IoD Bucks & MK member Alex Anderson-Brown, Director, Airways Aero Associations Limited
Read Alex’s story about his successful family business and see how the IoD helps Alex to become a better Director!
My first job within the family business was sweeping hangar floors and moving aircraft in and out of the hangars. Over the course of 10 years, I would eventually become a director of this unique general aviation business. British European Aviation Ltd is a family business dedicated to safe and profitable management one of the largest General Aviation businesses in the country. I am a director of one of the subsidiary companies, Airways Aero Associations Ltd, which exclusively operates Wycombe Air Park. BEA is involved in private and professional flight training, flight tours, aircraft maintenance, sales, rental, pipeline surveillance contracts and airfield operation.
After working in the hangars, I then got the opportunity to join the crews’ handling passengers on and off aircraft at the Silverstone Grand Prix event, which Heli Air ran for 5 years, where I enjoyed observing the organisation behind the operation. Shortly after, I made a decision to go to university, enrolling in a bachelor’s degree in Global Business Management rather than becoming a pilot. In a peculiar way I was the black sheep of the family.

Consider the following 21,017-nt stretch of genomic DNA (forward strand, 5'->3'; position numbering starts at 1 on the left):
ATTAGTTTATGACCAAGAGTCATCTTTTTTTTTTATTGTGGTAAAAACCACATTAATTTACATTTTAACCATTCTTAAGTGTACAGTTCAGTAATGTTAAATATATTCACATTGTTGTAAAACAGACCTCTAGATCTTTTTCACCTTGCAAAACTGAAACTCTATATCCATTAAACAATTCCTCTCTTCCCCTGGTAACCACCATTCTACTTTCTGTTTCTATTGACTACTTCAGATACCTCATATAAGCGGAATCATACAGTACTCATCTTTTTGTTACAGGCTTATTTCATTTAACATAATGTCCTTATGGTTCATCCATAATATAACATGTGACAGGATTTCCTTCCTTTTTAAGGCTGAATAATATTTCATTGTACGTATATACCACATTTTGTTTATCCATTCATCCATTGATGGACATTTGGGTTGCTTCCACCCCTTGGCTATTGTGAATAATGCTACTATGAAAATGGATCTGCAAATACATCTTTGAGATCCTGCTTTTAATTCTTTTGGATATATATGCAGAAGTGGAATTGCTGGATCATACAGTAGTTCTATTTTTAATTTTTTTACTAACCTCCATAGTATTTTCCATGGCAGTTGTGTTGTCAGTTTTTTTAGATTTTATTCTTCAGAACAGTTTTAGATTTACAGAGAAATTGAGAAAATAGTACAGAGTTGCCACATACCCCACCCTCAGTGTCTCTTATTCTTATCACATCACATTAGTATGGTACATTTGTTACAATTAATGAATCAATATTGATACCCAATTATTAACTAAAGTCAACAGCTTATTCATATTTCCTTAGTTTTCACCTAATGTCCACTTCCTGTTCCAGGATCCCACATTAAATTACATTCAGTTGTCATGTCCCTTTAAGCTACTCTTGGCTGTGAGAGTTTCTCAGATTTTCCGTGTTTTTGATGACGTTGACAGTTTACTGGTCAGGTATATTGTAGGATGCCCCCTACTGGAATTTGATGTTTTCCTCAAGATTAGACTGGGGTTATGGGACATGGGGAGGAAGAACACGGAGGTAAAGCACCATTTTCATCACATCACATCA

During the first two years of university, I grew up in the classic way most young people do when living on their own for the first time. I learnt discipline and self-motivation the hard way but found a passion for studying business, how they interact with each other across international borders.
During that summer, I happened to overhear my father and brother-in-law debating a new opportunity to buy a small training business at Manchester Barton. They both agreed that it was an exciting prospect but were faced with the issue of needing someone there with a pre-existing relationship with Heli Air, who they trusted to work in the safe and responsible way the rest of the business operated. I chimed in with, possibly the simplest job interview request of all time, “what about me?”. After 7 hours, the basis of a business plan was formed, and the business bought. Two weeks later, I was given the keys to the new business.